The story itself does raise questions. About entertainment and media, about the value of life measured against entertainment, about reducing life itself to a game in search of profit and… just why does a director ask a lady to “prove that she is one” in the crudest way, while leaving a male actor more fully dressed? That was tacky beyond the call of the script.
It’s well written, particularly well acted by Jodie McNee (Carly) and Mike Noble (Ashley) as the victims, Kevin Harvey (David) the guard with a conscience and Clare Burt as a person perhaps doing what many stressed parent might wish to – but would never dare. A large cast of assorted players ensure that this is a team effort.
Too short to explore the concepts raised really satisfactorily, yet intense enough to leave a mark, this is something I’d like to see in a simplified staging and extended in text at the Donmar or any small fringe venue that has an empty thrust stage, with the subjects on the main level and the rest on that balcony above. It’s also perhaps going to be a great one for final year drama course students to get stuck into as well.
Beneath the technology, there’s valid points to be made and, if this staging will go down in theatre history as unique and unrepeatable, the play itself will have a far longer life as something with a fresh voice and a genuinely compelling central idea.
Photographs (above) show Jodie McNee and Mike Noble. Photograph credit: Keith Pattison. Used by kind permission of the photographer and Almeida Theatre.
I’ll be taking a break for a couple of weeks, back on 21st April. Enjoy the holiday weekend, everyone.
(seen at the afternoon performance on 29th March 2015)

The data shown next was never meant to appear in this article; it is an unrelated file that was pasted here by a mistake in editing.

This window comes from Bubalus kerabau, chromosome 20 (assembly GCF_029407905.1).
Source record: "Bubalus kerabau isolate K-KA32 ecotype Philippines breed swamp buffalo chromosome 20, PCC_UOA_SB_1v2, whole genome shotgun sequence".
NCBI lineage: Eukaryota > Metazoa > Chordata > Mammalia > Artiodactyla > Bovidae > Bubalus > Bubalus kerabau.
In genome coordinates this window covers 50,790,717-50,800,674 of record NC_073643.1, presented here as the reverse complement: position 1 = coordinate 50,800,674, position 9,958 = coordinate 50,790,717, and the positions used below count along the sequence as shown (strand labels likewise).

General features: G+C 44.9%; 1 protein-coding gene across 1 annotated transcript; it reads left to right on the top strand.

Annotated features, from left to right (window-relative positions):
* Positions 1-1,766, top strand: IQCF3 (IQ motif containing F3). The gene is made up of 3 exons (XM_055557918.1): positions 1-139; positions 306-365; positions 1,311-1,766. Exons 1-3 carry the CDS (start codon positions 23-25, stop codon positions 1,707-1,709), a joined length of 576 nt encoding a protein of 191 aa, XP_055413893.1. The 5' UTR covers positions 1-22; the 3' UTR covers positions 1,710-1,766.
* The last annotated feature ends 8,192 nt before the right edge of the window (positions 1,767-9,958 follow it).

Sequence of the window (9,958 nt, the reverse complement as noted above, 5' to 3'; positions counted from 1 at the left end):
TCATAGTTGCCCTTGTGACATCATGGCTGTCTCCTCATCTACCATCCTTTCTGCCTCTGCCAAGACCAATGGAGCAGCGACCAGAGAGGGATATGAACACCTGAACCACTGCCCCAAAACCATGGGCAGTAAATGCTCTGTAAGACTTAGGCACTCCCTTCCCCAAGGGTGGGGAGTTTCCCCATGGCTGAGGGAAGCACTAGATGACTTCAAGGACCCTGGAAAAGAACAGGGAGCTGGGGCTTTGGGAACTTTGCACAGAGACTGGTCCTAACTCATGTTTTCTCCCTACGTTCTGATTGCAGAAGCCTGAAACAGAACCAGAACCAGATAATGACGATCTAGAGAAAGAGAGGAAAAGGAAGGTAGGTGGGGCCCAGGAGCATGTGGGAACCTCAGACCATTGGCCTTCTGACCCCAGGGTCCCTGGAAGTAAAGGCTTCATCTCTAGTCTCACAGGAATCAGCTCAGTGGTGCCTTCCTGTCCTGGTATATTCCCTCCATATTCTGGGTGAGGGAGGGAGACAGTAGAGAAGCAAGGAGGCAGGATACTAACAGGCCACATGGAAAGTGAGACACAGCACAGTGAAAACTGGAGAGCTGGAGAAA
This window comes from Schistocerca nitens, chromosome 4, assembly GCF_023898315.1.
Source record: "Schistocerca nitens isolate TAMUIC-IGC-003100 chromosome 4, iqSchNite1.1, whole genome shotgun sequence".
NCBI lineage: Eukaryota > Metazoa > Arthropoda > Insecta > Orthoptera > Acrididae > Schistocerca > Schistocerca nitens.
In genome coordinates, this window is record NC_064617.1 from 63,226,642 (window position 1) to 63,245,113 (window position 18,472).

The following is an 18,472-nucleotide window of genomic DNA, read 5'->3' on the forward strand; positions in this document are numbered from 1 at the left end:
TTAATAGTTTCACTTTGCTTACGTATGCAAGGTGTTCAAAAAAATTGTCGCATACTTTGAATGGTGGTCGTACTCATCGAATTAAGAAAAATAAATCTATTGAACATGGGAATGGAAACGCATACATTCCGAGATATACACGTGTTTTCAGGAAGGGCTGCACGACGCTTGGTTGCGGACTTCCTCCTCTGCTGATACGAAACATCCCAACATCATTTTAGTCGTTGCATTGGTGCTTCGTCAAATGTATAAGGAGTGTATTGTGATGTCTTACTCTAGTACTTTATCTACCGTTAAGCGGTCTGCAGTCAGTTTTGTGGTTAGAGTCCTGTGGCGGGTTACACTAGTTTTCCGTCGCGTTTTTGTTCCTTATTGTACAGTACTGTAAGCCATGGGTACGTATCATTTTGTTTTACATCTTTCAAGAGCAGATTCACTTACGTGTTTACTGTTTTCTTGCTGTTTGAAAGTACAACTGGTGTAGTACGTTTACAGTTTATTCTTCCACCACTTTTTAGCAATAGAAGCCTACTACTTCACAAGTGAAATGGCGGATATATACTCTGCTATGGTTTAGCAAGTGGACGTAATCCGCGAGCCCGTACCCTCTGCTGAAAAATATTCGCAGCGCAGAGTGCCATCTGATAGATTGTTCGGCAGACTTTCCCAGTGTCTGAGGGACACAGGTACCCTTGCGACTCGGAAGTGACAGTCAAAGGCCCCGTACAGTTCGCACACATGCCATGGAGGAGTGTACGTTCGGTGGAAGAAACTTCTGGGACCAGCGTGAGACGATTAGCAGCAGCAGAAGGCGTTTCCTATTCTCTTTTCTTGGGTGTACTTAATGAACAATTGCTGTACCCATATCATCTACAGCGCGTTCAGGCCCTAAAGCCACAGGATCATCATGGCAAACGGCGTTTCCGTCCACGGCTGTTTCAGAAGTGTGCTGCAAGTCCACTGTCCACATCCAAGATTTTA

Young Miner’s wife Viv Nicholson won £152,319 (£2.5m today) on the football pools. This 1998 musical charts exactly what happened to the money after she declared that she would indeed, “Spend, Spend, Spend.”
The lowest highs and highest lows of the win are charted over two fascinating hours of story-telling in a quite remarkable production.
As the “older, wiser self” Julie Armstrong produces a stunning performance, with the comedic and character abilities of Julie Walters and the musical theatre presence of Imelda Staunton. Worth the price of admission alone.
Her younger self (Katy Dean) also proves exceptionally adept at the emotional changes the role requires. Naïve cinema “ice-cream” girl, physical and emotional punchbag, lover, alcoholic, mother, celebrity is quite a range, managed with aplomb.
Around them, 13 talented actors manage to cover the widest variety of roles. Of particular note, Oliver Jacobson finds the comedy in each he is assigned, Adam Colbeck-Dunn and Stuart Simons make a menacing pair of financial people and Tom Brandon as Matt makes a triumphant return to the Union Theatre following his hit in “The Beautiful Game” last year.
Director Christian Durham and Choreographer Heather Douglas have come up with a classy staging. The theatre naturally lends itself to intimate moments “Canary In A Cage;” but their triumph is in filling it with huge production number events like “Spend Spend Spend” – a berserk burst of celebrants, gorgeously leggy chorus-girls (my phone number is with the box office, ladies…) and one (possibly legally actionable) Bruce Forsyth impression.